PIMCO's Bill Gross put out a curious statement on his Twitter account on Wednesday.
A company spokesperson reportedly told media outlets that Gross' remark was in regards sovereign credit ratings, not necessarily all credit ratings.
No support is given for either claim - that Moody's and the US Treasury are in cahoots, or that we can trust S&P, Fitch and Egan Jones as alternative providers.
Why So Curious?
What's also got to be at least mildly interesting is that if his comment isn't investment advice, it must be close to it: he's suggesting whose credit opinions are trustworthy (or reliable?) and can be taken into account when considering an investment. Given there's no substantiation for his claims, different from a developed theory, he's saying: "trust me, you can trust these guys." Is he putting his name or rep behind the future performance of sovereign ratings issued by these three companies?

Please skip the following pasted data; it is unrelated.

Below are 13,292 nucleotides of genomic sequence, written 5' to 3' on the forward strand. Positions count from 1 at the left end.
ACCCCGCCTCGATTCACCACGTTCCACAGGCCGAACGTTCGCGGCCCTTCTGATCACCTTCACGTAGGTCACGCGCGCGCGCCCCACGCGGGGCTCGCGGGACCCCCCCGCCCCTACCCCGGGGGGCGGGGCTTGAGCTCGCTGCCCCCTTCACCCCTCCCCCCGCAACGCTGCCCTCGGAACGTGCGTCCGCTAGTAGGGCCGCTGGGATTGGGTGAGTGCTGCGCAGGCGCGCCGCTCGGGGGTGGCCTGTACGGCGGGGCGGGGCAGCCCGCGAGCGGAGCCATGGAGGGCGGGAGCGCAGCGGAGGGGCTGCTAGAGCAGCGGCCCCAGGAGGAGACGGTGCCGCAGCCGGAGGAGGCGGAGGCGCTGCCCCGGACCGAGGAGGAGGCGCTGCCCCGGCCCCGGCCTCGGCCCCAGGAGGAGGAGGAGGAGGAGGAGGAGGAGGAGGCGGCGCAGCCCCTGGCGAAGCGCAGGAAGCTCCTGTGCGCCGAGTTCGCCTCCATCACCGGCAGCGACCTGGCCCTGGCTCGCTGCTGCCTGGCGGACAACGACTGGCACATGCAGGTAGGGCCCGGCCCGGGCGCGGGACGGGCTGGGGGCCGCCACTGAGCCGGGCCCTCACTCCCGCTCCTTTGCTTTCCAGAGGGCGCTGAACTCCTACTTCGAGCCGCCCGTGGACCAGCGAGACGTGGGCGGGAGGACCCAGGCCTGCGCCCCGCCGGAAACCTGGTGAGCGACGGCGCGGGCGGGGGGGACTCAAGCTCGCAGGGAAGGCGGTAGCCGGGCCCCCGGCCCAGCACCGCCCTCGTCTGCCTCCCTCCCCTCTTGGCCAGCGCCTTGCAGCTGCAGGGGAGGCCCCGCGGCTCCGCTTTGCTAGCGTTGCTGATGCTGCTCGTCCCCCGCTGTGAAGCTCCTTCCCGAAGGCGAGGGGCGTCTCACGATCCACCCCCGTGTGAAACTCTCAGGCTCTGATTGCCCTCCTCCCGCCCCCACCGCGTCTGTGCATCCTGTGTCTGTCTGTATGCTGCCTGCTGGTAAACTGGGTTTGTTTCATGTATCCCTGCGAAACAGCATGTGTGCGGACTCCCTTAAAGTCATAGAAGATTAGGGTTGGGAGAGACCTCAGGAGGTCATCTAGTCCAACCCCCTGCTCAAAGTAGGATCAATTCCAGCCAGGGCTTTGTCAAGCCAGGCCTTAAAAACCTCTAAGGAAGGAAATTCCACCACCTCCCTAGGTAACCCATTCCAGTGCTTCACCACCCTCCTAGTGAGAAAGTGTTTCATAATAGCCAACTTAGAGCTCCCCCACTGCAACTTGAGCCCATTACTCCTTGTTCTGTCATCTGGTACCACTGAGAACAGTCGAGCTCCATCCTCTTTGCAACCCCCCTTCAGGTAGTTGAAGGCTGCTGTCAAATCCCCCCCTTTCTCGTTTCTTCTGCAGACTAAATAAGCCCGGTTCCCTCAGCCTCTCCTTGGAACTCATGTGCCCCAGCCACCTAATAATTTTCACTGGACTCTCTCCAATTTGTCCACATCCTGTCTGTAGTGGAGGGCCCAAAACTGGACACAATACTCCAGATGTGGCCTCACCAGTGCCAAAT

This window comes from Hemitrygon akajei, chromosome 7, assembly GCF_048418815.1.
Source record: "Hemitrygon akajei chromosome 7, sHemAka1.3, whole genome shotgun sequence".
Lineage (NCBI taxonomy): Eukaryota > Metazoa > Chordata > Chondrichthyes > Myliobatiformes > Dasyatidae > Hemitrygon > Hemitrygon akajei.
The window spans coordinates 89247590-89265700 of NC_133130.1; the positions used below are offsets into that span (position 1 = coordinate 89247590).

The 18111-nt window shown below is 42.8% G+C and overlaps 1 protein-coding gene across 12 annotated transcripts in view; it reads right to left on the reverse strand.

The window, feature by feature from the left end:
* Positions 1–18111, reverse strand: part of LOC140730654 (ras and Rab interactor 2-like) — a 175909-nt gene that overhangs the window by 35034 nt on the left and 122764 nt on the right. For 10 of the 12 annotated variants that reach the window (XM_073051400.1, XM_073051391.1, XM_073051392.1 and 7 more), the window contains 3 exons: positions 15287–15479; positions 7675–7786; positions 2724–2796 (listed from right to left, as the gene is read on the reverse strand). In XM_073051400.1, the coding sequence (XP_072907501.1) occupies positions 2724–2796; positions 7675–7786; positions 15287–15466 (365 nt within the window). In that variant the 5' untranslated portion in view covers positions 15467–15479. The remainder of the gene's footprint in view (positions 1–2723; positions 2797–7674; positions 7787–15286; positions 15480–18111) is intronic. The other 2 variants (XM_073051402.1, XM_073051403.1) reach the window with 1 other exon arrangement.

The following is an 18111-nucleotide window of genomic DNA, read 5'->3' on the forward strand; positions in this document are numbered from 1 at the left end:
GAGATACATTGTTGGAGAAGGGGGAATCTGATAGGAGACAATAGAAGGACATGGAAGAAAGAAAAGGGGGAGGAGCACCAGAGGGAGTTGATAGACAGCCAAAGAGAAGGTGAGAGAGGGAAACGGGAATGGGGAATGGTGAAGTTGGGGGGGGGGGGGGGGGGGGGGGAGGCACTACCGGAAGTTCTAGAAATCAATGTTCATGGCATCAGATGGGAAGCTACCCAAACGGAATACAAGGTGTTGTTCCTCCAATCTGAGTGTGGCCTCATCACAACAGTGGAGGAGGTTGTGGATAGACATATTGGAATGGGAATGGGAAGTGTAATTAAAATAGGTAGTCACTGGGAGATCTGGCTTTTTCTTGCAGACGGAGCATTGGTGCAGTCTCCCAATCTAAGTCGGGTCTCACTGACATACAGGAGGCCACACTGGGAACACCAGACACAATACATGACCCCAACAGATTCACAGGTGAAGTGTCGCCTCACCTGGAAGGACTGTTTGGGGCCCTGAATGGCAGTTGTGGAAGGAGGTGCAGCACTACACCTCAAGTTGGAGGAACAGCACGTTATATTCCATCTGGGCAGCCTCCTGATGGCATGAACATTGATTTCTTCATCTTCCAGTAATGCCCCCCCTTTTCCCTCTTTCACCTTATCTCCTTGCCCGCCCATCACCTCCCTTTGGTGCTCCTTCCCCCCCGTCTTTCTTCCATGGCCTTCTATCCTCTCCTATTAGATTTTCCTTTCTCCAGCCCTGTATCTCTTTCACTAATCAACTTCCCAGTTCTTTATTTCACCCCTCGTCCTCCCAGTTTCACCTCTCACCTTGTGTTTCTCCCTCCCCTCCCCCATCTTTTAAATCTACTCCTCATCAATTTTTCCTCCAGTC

And of course, we're all clinching our seats in anticipation: Does PIMCO have proof that it hasn't yet shared, either of Moody's-Treasury collusion or that S&P's, Fitch's, and Egan-Jones' (sovereign) ratings are all trustworthy? These claims should be "provable" after all, shouldn't they?
We'll let you know if we find out.
In the meantime, perhaps this speaks to the development of at least one positive trend: that investors will be encouraged to differentiate between and among the rating agencies - preferably not purely on Bill Gross' say-so, but maybe on performance. Rating agency ABC has a more formidable methodology over here, whereas rating agency DEF's ratings hold greater predictive content over there.
If no differentiation is made by investors, rating agencies will have few reasons to spend moneys improving their systems, or turn away business in a fight for higher standards or increased accuracy.